The Nuclear Envelope and Stomatal Dynamics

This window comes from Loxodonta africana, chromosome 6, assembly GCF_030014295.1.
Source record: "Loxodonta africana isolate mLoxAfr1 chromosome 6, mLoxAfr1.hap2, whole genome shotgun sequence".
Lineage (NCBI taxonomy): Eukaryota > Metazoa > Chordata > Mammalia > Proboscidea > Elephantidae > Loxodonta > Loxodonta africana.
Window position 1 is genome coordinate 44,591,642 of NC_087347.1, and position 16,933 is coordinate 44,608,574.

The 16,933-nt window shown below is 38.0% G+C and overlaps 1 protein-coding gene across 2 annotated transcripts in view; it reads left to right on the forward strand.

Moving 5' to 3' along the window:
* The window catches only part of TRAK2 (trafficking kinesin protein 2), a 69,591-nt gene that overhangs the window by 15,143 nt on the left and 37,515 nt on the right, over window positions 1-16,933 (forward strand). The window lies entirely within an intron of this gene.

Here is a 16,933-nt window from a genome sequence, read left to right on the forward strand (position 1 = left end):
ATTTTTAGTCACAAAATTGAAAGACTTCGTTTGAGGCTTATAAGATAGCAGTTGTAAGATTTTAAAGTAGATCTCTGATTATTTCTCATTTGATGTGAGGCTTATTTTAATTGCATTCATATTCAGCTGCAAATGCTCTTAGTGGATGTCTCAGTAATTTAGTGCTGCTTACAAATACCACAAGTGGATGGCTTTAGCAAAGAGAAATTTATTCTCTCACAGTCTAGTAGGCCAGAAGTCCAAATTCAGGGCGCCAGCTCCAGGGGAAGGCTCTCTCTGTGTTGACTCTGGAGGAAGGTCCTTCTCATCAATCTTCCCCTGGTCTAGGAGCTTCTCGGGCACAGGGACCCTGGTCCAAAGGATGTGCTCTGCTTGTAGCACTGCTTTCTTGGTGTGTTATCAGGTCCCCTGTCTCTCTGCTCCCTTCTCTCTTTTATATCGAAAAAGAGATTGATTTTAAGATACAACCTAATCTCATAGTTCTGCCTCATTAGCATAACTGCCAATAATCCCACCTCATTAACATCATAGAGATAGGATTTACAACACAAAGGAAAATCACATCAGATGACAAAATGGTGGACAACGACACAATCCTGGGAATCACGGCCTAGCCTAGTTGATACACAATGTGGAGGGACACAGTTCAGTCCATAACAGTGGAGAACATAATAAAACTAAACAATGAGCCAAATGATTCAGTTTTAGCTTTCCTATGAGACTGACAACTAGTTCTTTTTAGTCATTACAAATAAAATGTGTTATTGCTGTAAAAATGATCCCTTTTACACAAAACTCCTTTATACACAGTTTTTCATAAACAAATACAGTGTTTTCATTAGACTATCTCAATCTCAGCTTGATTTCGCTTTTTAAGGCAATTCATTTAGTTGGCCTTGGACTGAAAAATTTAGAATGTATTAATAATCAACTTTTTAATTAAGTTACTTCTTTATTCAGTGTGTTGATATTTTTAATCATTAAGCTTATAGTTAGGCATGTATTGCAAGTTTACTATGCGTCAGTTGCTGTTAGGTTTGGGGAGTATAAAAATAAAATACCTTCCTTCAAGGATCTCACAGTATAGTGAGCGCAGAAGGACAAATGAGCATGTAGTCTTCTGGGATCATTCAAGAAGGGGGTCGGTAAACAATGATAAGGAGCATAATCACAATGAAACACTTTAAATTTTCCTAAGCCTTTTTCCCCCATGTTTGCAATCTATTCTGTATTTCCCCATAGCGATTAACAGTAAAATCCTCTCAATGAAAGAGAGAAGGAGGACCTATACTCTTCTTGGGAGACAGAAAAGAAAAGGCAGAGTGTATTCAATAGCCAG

Eukaryotic nuclei are double membrane-bound organelles with distinct inner nuclear membranes (INM) and outer nuclear membranes (ONM). The site where the INM and ONM meet forms the nuclear pore, where nucleocytoplasmic transport occurs. Spanning the INM and the ONM are protein complexes known as “linkers of the nucleoskeleton and cytoskeleton (LINC).” LINC complexes contribute to nuclear morphology, nuclear movement and positioning, chromatin organization and gene expression. LINC complexes are composed of Klarsicht/ANC-1/Syne Homology (KASH) ONM proteins and Sad1/UNC-84 (SUN) INM proteins that interact in the lumen of the nuclear envelope (NE), thus forming a bridge between the nucleoplasm and the cytoplasm. Plant-unique KASH proteins have  recently been identified and named “SUN domain-interacting NE proteins” (SINE1 to SINE4 in Arabidopsis). In Arabidopsis leaves, SINE1 is exclusively expressed in guard cells and their developmental precursors. Biel et al. (10.1104/pp.19.01010) have now established that SINE1 and SINE2 play an important role in stomatal opening and closing in Arabidopsis. Loss of SINE1 or SINE2 results in ABA hyposensitivity and impaired stomatal dynamics but does not affect stomatal closure induced by the bacterial elicitor flg22. The ABA-induced stomatal closure phenotype is, in part, attributed to impairments in Ca2+ dynamics and F-actin regulation. Together, the data suggest that SINE1 and SINE2 act downstream of ABA but upstream of Ca2+ and F-actin. This study makes an unanticipated connection between stomatal regulation and nuclear envelope-associated proteins and adds two new players to the increasingly complex system of guard cell regulation.